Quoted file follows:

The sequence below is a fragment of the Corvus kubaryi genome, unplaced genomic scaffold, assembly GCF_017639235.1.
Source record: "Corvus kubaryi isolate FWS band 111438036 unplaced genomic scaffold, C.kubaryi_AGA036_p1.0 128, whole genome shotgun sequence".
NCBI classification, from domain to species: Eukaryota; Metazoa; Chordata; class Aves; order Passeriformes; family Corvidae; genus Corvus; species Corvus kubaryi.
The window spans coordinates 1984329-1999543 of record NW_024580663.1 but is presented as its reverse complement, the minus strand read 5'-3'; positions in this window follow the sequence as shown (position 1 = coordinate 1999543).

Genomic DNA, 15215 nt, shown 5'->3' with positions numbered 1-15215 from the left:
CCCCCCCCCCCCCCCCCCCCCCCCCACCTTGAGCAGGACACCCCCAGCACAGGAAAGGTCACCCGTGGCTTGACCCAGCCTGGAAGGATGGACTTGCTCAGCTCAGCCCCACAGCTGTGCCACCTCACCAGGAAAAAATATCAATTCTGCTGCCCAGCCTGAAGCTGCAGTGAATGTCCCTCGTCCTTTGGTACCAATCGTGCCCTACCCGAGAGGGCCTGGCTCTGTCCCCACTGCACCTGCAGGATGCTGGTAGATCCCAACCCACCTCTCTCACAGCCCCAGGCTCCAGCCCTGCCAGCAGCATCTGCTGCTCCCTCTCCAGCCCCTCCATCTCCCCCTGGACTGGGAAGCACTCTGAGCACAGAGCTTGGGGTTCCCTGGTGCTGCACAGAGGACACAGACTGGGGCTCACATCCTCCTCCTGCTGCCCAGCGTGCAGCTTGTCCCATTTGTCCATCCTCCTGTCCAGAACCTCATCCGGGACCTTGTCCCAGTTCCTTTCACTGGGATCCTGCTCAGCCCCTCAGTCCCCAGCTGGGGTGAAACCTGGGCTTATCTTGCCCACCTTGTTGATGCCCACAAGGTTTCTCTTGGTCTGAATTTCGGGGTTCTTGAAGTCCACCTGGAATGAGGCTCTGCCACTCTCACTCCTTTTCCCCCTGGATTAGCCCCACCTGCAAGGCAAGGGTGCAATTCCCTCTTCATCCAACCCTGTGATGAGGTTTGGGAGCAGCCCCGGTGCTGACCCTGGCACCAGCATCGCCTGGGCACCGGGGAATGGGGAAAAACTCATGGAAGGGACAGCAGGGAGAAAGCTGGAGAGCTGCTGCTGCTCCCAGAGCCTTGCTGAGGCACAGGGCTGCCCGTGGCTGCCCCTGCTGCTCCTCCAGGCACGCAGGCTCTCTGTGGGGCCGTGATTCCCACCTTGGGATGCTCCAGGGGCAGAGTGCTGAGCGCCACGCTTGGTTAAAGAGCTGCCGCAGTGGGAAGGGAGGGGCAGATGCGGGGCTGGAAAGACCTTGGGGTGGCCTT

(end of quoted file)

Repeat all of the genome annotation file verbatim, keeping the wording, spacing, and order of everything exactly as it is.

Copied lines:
The sequence below is a fragment of the Corvus kubaryi genome, unplaced genomic scaffold, assembly GCF_017639235.1.
Source record: "Corvus kubaryi isolate FWS band 111438036 unplaced genomic scaffold, C.kubaryi_AGA036_p1.0 128, whole genome shotgun sequence".
NCBI classification, from domain to species: Eukaryota; Metazoa; Chordata; class Aves; order Passeriformes; family Corvidae; genus Corvus; species Corvus kubaryi.
The window spans coordinates 1984329-1999543 of record NW_024580663.1 but is presented as its reverse complement, the minus strand read 5'-3'; positions in this window follow the sequence as shown (position 1 = coordinate 1999543).

Genomic DNA, 15215 nt, shown 5'->3' with positions numbered 1-15215 from the left:
CCCCCCCCCCCCCCCCCCCCCCCCCACCTTGAGCAGGACACCCCCAGCACAGGAAAGGTCACCCGTGGCTTGACCCAGCCTGGAAGGATGGACTTGCTCAGCTCAGCCCCACAGCTGTGCCACCTCACCAGGAAAAAATATCAATTCTGCTGCCCAGCCTGAAGCTGCAGTGAATGTCCCTCGTCCTTTGGTACCAATCGTGCCCTACCCGAGAGGGCCTGGCTCTGTCCCCACTGCACCTGCAGGATGCTGGTAGATCCCAACCCACCTCTCTCACAGCCCCAGGCTCCAGCCCTGCCAGCAGCATCTGCTGCTCCCTCTCCAGCCCCTCCATCTCCCCCTGGACTGGGAAGCACTCTGAGCACAGAGCTTGGGGTTCCCTGGTGCTGCACAGAGGACACAGACTGGGGCTCACATCCTCCTCCTGCTGCCCAGCGTGCAGCTTGTCCCATTTGTCCATCCTCCTGTCCAGAACCTCATCCGGGACCTTGTCCCAGTTCCTTTCACTGGGATCCTGCTCAGCCCCTCAGTCCCCAGCTGGGGTGAAACCTGGGCTTATCTTGCCCACCTTGTTGATGCCCACAAGGTTTCTCTTGGTCTGAATTTCGGGGTTCTTGAAGTCCACCTGGAATGAGGCTCTGCCACTCTCACTCCTTTTCCCCCTGGATTAGCCCCACCTGCAAGGCAAGGGTGCAATTCCCTCTTCATCCAACCCTGTGATGAGGTTTGGGAGCAGCCCCGGTGCTGACCCTGGCACCAGCATCGCCTGGGCACCGGGGAATGGGGAAAAACTCATGGAAGGGACAGCAGGGAGAAAGCTGGAGAGCTGCTGCTGCTCCCAGAGCCTTGCTGAGGCACAGGGCTGCCCGTGGCTGCCCCTGCTGCTCCTCCAGGCACGCAGGCTCTCTGTGGGGCCGTGATTCCCACCTTGGGATGCTCCAGGGGCAGAGTGCTGAGCGCCACGCTTGGTTAAAGAGCTGCCGCAGTGGGAAGGGAGGGGCAGATGCGGGGCTGGAAAGACCTTGGGGTGGCCTT